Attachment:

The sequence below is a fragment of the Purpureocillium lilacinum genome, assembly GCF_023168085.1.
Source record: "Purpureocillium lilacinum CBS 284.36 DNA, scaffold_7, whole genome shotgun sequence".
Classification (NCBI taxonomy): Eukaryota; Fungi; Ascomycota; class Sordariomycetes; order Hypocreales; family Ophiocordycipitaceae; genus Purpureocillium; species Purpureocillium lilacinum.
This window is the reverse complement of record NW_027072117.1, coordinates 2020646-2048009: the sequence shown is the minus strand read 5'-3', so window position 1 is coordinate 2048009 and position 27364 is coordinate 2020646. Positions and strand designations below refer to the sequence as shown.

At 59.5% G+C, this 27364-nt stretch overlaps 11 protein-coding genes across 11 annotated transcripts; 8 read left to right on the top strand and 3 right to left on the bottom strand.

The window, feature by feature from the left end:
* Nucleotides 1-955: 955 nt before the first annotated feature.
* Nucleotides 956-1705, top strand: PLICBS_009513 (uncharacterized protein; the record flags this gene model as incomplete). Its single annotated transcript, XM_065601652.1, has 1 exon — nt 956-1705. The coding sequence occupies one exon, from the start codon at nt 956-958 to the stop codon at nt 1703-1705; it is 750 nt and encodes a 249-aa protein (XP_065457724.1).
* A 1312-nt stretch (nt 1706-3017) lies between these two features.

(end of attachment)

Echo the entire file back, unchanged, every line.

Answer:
The sequence below is a fragment of the Purpureocillium lilacinum genome, assembly GCF_023168085.1.
Source record: "Purpureocillium lilacinum CBS 284.36 DNA, scaffold_7, whole genome shotgun sequence".
Classification (NCBI taxonomy): Eukaryota; Fungi; Ascomycota; class Sordariomycetes; order Hypocreales; family Ophiocordycipitaceae; genus Purpureocillium; species Purpureocillium lilacinum.
This window is the reverse complement of record NW_027072117.1, coordinates 2020646-2048009: the sequence shown is the minus strand read 5'-3', so window position 1 is coordinate 2048009 and position 27364 is coordinate 2020646. Positions and strand designations below refer to the sequence as shown.

At 59.5% G+C, this 27364-nt stretch overlaps 11 protein-coding genes across 11 annotated transcripts; 8 read left to right on the top strand and 3 right to left on the bottom strand.

The window, feature by feature from the left end:
* Nucleotides 1-955: 955 nt before the first annotated feature.
* Nucleotides 956-1705, top strand: PLICBS_009513 (uncharacterized protein; the record flags this gene model as incomplete). Its single annotated transcript, XM_065601652.1, has 1 exon — nt 956-1705. The coding sequence occupies one exon, from the start codon at nt 956-958 to the stop codon at nt 1703-1705; it is 750 nt and encodes a 249-aa protein (XP_065457724.1).
* A 1312-nt stretch (nt 1706-3017) lies between these two features.